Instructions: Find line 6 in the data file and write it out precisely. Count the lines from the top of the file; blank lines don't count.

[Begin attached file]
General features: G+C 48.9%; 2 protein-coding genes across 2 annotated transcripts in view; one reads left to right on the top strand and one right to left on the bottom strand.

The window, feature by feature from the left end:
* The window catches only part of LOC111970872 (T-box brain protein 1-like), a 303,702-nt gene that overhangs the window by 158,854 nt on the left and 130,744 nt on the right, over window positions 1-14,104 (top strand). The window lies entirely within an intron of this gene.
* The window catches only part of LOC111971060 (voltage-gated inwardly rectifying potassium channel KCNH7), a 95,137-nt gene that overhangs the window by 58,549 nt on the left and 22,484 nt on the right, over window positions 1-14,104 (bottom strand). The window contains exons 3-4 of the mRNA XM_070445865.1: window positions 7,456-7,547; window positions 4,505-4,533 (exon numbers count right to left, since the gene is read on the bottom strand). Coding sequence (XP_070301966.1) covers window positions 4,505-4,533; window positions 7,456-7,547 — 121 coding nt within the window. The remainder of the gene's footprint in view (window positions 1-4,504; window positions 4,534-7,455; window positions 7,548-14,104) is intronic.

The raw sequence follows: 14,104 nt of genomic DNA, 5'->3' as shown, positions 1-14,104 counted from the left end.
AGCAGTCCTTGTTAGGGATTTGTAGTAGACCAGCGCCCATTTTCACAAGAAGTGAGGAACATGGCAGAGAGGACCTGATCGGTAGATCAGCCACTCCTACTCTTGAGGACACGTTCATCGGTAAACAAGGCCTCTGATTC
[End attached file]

AGCAGTCCTTGTTAGGGATTTGTAGTAGACCAGCGCCCATTTTCACAAGAAGTGAGGAACATGGCAGAGAGGACCTGATCGGTAGATCAGCCACTCCTACTCTTGAGGACACGTTCATCGGTAAACAAGGCCTCTGATTC